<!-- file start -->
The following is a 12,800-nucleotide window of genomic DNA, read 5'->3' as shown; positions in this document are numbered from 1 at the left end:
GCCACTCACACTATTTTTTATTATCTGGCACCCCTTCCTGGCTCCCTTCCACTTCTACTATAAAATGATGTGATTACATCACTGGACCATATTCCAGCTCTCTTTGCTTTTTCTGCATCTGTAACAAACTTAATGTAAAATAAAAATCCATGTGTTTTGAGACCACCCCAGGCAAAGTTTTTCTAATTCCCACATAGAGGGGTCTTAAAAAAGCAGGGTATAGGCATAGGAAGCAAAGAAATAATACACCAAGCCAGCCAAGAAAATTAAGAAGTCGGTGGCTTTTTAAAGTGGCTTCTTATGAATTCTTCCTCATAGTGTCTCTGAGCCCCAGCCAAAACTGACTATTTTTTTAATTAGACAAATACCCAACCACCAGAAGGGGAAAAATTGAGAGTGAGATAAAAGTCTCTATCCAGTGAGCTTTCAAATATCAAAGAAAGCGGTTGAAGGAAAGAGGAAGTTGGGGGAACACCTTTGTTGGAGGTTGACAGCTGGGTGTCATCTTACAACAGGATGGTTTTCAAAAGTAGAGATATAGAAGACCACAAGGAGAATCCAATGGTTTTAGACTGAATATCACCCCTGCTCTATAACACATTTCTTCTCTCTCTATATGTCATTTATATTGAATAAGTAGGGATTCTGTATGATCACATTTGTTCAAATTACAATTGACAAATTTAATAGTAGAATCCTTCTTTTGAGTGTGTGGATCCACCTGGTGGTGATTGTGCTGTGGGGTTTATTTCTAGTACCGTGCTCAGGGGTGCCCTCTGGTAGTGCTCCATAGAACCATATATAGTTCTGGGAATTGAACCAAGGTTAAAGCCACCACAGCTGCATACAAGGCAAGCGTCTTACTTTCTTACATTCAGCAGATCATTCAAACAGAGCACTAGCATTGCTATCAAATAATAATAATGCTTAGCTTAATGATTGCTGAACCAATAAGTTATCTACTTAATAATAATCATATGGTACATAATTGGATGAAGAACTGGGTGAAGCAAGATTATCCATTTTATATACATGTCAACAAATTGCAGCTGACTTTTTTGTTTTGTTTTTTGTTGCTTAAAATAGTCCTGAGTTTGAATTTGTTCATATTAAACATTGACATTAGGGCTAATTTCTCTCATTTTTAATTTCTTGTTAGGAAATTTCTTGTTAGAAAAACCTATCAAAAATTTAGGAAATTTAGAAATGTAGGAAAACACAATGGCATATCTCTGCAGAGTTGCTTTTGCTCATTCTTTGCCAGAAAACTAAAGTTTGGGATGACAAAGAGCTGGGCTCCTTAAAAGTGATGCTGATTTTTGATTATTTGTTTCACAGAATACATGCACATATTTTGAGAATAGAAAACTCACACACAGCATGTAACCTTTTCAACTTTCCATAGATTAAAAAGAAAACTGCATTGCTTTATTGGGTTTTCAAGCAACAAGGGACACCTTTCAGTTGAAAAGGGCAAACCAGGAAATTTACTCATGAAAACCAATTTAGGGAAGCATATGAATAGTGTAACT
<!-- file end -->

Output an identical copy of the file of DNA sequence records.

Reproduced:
The following is a 12,800-nucleotide window of genomic DNA, read 5'->3' as shown; positions in this document are numbered from 1 at the left end:
GCCACTCACACTATTTTTTATTATCTGGCACCCCTTCCTGGCTCCCTTCCACTTCTACTATAAAATGATGTGATTACATCACTGGACCATATTCCAGCTCTCTTTGCTTTTTCTGCATCTGTAACAAACTTAATGTAAAATAAAAATCCATGTGTTTTGAGACCACCCCAGGCAAAGTTTTTCTAATTCCCACATAGAGGGGTCTTAAAAAAGCAGGGTATAGGCATAGGAAGCAAAGAAATAATACACCAAGCCAGCCAAGAAAATTAAGAAGTCGGTGGCTTTTTAAAGTGGCTTCTTATGAATTCTTCCTCATAGTGTCTCTGAGCCCCAGCCAAAACTGACTATTTTTTTAATTAGACAAATACCCAACCACCAGAAGGGGAAAAATTGAGAGTGAGATAAAAGTCTCTATCCAGTGAGCTTTCAAATATCAAAGAAAGCGGTTGAAGGAAAGAGGAAGTTGGGGGAACACCTTTGTTGGAGGTTGACAGCTGGGTGTCATCTTACAACAGGATGGTTTTCAAAAGTAGAGATATAGAAGACCACAAGGAGAATCCAATGGTTTTAGACTGAATATCACCCCTGCTCTATAACACATTTCTTCTCTCTCTATATGTCATTTATATTGAATAAGTAGGGATTCTGTATGATCACATTTGTTCAAATTACAATTGACAAATTTAATAGTAGAATCCTTCTTTTGAGTGTGTGGATCCACCTGGTGGTGATTGTGCTGTGGGGTTTATTTCTAGTACCGTGCTCAGGGGTGCCCTCTGGTAGTGCTCCATAGAACCATATATAGTTCTGGGAATTGAACCAAGGTTAAAGCCACCACAGCTGCATACAAGGCAAGCGTCTTACTTTCTTACATTCAGCAGATCATTCAAACAGAGCACTAGCATTGCTATCAAATAATAATAATGCTTAGCTTAATGATTGCTGAACCAATAAGTTATCTACTTAATAATAATCATATGGTACATAATTGGATGAAGAACTGGGTGAAGCAAGATTATCCATTTTATATACATGTCAACAAATTGCAGCTGACTTTTTTGTTTTGTTTTTTGTTGCTTAAAATAGTCCTGAGTTTGAATTTGTTCATATTAAACATTGACATTAGGGCTAATTTCTCTCATTTTTAATTTCTTGTTAGGAAATTTCTTGTTAGAAAAACCTATCAAAAATTTAGGAAATTTAGAAATGTAGGAAAACACAATGGCATATCTCTGCAGAGTTGCTTTTGCTCATTCTTTGCCAGAAAACTAAAGTTTGGGATGACAAAGAGCTGGGCTCCTTAAAAGTGATGCTGATTTTTGATTATTTGTTTCACAGAATACATGCACATATTTTGAGAATAGAAAACTCACACACAGCATGTAACCTTTTCAACTTTCCATAGATTAAAAAGAAAACTGCATTGCTTTATTGGGTTTTCAAGCAACAAGGGACACCTTTCAGTTGAAAAGGGCAAACCAGGAAATTTACTCATGAAAACCAATTTAGGGAAGCATATGAATAGTGTAACT